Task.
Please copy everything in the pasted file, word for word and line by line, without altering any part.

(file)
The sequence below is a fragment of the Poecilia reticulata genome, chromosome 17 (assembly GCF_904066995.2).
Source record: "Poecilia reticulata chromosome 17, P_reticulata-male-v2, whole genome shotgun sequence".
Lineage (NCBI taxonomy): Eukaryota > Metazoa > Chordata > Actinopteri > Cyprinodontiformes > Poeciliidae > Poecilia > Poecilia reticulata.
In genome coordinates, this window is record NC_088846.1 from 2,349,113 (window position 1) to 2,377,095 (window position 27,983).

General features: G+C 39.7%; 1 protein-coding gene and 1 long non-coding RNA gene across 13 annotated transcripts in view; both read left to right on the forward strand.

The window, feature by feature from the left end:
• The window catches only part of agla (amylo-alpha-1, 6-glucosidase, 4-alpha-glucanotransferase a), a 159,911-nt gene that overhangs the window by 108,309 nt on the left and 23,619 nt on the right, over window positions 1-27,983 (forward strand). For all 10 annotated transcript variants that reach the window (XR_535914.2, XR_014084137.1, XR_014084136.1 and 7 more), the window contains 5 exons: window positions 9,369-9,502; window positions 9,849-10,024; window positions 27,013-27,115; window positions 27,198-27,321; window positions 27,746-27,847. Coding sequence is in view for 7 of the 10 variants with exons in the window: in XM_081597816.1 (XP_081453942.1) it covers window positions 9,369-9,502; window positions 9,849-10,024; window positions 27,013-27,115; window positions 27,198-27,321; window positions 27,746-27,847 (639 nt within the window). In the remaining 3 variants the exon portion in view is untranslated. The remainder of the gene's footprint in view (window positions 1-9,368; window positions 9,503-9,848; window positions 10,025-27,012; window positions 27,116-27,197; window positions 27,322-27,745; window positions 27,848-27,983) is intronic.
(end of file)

The sequence below is a fragment of the Poecilia reticulata genome, chromosome 17 (assembly GCF_904066995.2).
Source record: "Poecilia reticulata chromosome 17, P_reticulata-male-v2, whole genome shotgun sequence".
Lineage (NCBI taxonomy): Eukaryota > Metazoa > Chordata > Actinopteri > Cyprinodontiformes > Poeciliidae > Poecilia > Poecilia reticulata.
In genome coordinates, this window is record NC_088846.1 from 2,349,113 (window position 1) to 2,377,095 (window position 27,983).

General features: G+C 39.7%; 1 protein-coding gene and 1 long non-coding RNA gene across 13 annotated transcripts in view; both read left to right on the forward strand.

The window, feature by feature from the left end:
• The window catches only part of agla (amylo-alpha-1, 6-glucosidase, 4-alpha-glucanotransferase a), a 159,911-nt gene that overhangs the window by 108,309 nt on the left and 23,619 nt on the right, over window positions 1-27,983 (forward strand). For all 10 annotated transcript variants that reach the window (XR_535914.2, XR_014084137.1, XR_014084136.1 and 7 more), the window contains 5 exons: window positions 9,369-9,502; window positions 9,849-10,024; window positions 27,013-27,115; window positions 27,198-27,321; window positions 27,746-27,847. Coding sequence is in view for 7 of the 10 variants with exons in the window: in XM_081597816.1 (XP_081453942.1) it covers window positions 9,369-9,502; window positions 9,849-10,024; window positions 27,013-27,115; window positions 27,198-27,321; window positions 27,746-27,847 (639 nt within the window). In the remaining 3 variants the exon portion in view is untranslated. The remainder of the gene's footprint in view (window positions 1-9,368; window positions 9,503-9,848; window positions 10,025-27,012; window positions 27,116-27,197; window positions 27,322-27,745; window positions 27,848-27,983) is intronic.